A recent op-ed in the New York Times by William Shawcross and Peter Rodman entitled “Defeat’s Killing Fields” examines the prospect of defeat in Iraq in light of America’s historical experience in Vietnam. The fact that these two authors evidently sparred over the conflict in Indochina back when it was raging gives the piece some weight, and I commend the two writers for attempting to inject some historical perspective into the Iraq debate – a place where it is urgently needed yet often sorely lacking – but I take issue with some of their conclusions.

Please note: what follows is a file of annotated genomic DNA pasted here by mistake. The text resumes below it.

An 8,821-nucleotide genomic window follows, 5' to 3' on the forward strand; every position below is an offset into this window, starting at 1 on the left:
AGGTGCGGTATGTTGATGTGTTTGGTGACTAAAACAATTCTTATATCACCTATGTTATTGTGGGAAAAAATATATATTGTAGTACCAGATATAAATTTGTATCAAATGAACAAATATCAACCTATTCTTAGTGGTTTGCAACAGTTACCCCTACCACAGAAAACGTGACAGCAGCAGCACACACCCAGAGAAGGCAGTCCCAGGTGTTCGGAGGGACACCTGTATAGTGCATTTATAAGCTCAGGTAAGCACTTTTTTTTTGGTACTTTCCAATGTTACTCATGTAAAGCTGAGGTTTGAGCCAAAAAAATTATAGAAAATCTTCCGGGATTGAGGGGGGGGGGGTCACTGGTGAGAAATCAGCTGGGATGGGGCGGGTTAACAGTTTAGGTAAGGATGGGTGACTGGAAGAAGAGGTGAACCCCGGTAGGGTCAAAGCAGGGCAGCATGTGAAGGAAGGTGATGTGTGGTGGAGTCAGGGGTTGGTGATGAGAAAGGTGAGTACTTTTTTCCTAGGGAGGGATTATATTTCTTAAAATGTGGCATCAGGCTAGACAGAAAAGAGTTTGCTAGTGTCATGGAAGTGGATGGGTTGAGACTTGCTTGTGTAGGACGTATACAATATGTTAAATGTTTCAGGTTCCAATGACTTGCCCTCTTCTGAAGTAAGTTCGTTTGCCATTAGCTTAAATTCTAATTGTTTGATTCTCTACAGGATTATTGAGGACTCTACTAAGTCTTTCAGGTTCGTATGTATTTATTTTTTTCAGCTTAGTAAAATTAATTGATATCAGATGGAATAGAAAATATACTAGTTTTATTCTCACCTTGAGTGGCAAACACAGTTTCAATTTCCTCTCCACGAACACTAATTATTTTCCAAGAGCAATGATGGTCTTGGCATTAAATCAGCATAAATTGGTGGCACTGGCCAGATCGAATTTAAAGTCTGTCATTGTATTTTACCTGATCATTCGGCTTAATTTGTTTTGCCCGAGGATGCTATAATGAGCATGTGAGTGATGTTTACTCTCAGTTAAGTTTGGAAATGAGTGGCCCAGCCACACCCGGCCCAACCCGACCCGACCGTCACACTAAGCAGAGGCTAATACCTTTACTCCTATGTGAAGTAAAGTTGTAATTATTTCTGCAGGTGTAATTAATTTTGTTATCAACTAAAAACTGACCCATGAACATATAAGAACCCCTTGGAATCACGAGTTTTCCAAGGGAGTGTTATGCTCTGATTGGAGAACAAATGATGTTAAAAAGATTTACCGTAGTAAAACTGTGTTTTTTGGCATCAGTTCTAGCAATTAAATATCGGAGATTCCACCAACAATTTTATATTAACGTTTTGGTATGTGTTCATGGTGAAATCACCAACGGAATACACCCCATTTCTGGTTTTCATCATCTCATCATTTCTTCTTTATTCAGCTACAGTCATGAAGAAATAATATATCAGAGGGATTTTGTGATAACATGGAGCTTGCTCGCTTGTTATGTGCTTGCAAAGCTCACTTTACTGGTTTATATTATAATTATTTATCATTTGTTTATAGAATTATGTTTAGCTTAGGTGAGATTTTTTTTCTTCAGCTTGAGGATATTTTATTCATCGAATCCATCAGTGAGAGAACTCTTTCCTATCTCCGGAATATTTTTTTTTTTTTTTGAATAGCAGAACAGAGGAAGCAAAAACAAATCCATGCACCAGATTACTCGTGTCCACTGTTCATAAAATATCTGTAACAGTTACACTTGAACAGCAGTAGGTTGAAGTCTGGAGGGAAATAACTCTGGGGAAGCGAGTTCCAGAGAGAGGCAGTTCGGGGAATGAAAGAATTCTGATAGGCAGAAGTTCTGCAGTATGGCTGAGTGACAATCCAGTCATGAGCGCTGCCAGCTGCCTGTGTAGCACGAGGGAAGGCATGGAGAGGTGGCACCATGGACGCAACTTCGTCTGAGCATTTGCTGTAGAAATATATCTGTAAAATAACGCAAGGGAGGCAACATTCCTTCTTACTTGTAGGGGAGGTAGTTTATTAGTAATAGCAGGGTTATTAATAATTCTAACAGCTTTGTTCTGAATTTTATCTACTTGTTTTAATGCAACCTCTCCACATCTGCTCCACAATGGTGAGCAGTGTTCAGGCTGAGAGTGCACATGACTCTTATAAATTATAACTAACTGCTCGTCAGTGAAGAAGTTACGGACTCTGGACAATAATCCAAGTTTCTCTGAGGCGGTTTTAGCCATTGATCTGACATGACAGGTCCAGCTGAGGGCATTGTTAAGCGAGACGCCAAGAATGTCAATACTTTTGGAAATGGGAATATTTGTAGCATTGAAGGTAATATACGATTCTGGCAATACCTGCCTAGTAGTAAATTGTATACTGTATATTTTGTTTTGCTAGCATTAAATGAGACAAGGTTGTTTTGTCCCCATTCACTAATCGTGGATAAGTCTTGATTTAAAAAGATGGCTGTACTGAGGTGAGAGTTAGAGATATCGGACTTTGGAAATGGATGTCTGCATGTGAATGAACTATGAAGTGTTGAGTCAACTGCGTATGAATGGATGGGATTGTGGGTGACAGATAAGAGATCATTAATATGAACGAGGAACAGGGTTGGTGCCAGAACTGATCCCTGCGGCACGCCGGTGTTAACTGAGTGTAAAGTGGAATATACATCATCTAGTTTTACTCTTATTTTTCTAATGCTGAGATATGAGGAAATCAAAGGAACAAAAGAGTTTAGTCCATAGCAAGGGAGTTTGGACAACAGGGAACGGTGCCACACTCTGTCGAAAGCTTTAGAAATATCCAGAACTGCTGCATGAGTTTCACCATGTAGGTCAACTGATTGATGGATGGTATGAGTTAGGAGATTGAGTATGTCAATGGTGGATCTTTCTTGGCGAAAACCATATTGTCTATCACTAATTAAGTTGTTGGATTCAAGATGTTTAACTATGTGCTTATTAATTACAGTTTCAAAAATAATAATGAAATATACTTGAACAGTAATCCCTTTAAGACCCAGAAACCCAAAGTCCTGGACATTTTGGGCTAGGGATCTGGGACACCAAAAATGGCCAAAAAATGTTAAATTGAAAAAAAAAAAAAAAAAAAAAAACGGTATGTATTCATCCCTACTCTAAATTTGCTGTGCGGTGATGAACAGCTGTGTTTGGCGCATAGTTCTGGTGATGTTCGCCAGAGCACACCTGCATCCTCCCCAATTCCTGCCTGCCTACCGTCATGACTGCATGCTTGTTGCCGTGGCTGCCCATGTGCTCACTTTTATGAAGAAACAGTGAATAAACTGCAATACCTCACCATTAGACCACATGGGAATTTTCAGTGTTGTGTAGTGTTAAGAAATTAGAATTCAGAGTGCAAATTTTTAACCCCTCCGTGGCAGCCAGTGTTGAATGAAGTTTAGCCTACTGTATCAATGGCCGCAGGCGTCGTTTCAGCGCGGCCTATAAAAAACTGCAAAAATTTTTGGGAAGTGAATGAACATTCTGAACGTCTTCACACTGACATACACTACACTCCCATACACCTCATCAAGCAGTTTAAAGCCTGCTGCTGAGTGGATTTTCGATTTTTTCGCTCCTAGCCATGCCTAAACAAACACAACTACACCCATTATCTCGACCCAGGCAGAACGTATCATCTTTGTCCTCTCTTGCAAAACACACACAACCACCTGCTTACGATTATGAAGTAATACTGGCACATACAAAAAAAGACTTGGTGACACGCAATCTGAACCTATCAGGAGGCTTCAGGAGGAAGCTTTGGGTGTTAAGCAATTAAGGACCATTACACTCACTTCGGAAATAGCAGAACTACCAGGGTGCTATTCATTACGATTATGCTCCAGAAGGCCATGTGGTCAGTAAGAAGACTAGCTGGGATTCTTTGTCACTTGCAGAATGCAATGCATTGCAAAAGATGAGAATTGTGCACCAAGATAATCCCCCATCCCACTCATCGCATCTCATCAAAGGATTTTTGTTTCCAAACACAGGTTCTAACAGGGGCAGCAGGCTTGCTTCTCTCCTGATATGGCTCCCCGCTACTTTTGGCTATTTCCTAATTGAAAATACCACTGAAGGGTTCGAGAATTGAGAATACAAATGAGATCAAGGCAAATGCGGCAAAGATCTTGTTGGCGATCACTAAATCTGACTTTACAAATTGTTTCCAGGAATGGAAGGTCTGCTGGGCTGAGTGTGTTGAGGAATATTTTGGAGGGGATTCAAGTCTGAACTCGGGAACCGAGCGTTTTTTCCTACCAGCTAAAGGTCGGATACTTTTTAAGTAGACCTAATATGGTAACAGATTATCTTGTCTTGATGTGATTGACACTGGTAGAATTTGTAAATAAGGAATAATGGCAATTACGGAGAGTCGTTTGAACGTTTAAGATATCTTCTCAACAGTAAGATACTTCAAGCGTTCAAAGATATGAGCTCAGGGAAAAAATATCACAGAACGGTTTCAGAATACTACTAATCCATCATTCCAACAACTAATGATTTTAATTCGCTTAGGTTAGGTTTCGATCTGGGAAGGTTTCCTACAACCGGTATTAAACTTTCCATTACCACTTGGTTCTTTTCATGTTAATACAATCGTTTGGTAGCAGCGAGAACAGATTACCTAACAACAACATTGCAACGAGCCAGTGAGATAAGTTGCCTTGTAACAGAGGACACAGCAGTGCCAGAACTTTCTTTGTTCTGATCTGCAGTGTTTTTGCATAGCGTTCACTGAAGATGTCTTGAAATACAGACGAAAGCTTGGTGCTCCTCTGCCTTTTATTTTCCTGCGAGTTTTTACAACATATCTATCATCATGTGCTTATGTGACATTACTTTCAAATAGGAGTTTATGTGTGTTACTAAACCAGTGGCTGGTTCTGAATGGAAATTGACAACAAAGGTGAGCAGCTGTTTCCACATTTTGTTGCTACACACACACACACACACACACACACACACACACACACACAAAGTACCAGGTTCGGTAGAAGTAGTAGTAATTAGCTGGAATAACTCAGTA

They are right to point out that the rosy view taken by some of the
That said, the authors also make some dubious arguments, particularly when they advance the notion that, had the
This history – both what Shawcross and Rodman get right and what they get wrong – does have some bearing on the situation in
…anyone who thinks an American defeat in
They cite a full-fledged and grizzly civil war, a massive refugee crisis, an increase in attacks by emboldened champions of radical Islam, and an empowered
I have some major qualms with the authors’ argument, however. First, and most relevant, they don’t propose what an American alternative ought to be. Looking at the current situation in
The real question, to my mind, is whether or not that course of action will still be possible in January of 2009 when there is leadership change in